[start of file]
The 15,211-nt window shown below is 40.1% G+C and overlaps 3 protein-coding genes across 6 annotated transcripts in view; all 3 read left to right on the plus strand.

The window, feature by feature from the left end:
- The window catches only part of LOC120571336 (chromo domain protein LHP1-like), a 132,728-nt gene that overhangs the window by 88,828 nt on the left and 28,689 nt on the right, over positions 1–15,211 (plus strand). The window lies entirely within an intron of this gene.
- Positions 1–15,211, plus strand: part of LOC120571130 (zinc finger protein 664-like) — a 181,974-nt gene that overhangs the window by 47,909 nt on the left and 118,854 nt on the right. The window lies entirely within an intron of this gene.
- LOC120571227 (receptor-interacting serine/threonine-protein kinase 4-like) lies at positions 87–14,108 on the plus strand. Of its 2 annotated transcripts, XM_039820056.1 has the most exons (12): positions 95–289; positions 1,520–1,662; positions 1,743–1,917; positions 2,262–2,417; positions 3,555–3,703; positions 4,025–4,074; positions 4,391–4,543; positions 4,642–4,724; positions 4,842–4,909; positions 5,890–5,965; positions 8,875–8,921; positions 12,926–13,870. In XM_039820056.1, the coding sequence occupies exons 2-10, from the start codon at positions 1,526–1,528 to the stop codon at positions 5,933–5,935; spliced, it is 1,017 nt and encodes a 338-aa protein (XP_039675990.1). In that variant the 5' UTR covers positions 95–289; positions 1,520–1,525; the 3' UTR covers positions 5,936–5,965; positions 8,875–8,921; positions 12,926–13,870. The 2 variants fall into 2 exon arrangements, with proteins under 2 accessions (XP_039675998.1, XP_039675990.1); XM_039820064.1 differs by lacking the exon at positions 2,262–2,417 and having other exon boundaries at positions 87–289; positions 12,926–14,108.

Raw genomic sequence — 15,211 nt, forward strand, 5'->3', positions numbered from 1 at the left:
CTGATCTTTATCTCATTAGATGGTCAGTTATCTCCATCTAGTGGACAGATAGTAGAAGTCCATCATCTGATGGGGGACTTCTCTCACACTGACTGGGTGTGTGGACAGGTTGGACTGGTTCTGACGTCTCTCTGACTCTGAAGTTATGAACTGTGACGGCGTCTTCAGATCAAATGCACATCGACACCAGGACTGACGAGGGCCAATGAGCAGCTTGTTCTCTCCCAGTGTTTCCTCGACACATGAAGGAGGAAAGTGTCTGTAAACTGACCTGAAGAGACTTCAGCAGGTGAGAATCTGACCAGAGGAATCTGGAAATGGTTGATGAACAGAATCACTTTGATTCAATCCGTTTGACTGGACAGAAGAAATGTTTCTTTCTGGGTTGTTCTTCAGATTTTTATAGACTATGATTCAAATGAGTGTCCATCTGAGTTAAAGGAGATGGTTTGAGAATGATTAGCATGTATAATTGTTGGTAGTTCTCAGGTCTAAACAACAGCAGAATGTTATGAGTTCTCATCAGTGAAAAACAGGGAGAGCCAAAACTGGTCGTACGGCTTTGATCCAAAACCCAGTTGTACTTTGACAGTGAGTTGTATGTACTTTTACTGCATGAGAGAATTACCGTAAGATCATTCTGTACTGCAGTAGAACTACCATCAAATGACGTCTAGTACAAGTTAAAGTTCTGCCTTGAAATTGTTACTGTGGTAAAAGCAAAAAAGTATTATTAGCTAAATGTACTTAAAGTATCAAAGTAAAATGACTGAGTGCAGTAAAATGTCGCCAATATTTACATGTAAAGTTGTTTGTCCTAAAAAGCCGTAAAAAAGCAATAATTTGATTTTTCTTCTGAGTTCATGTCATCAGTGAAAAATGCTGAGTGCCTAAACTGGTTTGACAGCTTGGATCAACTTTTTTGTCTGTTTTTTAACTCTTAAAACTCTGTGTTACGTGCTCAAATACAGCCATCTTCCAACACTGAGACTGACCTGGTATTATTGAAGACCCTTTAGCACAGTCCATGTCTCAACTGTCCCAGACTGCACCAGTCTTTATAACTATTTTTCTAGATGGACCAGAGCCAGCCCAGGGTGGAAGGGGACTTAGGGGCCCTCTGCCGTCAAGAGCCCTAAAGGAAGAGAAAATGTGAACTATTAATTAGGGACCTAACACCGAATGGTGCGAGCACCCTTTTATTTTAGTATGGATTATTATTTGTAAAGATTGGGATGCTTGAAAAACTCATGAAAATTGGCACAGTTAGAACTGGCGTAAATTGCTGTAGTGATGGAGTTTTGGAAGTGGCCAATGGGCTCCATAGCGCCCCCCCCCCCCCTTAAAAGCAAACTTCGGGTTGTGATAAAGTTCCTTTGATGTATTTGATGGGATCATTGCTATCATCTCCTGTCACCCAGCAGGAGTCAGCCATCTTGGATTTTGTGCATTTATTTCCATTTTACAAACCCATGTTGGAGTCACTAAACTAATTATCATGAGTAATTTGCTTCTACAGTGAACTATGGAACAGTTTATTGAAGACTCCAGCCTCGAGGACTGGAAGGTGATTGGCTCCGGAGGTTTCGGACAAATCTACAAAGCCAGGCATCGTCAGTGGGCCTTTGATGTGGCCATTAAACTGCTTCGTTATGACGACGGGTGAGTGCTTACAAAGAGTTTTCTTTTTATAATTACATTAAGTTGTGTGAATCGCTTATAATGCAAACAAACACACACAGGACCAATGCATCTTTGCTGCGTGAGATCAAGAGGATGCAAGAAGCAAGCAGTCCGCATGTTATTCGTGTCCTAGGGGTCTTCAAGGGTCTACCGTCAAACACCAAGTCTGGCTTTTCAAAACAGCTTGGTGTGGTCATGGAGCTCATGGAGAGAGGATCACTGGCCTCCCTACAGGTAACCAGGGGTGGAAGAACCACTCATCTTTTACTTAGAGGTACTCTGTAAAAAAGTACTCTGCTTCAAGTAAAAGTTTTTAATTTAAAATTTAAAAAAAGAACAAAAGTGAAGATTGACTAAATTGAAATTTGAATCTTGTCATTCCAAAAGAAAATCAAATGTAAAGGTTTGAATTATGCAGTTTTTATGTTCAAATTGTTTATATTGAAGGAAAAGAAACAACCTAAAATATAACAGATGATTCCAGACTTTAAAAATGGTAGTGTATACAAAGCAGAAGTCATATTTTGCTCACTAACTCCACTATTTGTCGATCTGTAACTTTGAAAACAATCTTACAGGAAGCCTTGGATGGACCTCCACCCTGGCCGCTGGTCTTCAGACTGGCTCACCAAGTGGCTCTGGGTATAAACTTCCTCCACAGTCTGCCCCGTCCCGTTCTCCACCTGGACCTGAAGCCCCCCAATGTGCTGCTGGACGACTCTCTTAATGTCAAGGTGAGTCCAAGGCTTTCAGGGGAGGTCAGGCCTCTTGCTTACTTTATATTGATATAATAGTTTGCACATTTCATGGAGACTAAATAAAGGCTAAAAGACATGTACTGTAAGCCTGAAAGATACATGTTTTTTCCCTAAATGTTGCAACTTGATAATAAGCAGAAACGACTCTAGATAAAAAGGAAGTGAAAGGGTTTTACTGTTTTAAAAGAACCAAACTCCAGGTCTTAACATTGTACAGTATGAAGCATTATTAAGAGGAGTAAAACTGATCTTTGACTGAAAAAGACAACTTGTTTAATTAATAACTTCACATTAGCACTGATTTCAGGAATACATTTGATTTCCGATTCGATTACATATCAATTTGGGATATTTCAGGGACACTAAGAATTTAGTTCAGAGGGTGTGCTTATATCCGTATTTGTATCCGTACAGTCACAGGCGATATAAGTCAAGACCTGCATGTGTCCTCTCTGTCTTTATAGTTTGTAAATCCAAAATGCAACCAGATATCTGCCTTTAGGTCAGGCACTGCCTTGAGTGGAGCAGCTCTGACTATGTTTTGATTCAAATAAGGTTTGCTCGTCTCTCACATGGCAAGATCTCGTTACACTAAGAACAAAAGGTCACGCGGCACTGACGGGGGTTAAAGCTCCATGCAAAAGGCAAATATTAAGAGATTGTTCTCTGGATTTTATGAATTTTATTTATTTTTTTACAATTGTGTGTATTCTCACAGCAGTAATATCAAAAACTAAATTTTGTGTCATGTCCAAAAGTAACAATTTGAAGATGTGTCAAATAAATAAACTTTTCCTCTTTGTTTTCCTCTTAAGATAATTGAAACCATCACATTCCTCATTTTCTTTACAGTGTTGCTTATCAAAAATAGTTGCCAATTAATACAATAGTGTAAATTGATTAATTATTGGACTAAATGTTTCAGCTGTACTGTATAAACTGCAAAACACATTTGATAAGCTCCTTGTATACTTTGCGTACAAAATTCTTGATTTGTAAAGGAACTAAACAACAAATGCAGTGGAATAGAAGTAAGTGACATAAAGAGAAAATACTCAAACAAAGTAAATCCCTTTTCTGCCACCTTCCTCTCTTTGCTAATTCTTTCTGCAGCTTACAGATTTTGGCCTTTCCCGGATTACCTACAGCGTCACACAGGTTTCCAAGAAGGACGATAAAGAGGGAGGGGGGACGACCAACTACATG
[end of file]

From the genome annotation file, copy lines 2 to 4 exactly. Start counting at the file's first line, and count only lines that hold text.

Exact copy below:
The window, feature by feature from the left end:
- The window catches only part of LOC120571336 (chromo domain protein LHP1-like), a 132,728-nt gene that overhangs the window by 88,828 nt on the left and 28,689 nt on the right, over positions 1–15,211 (plus strand). The window lies entirely within an intron of this gene.
- Positions 1–15,211, plus strand: part of LOC120571130 (zinc finger protein 664-like) — a 181,974-nt gene that overhangs the window by 47,909 nt on the left and 118,854 nt on the right. The window lies entirely within an intron of this gene.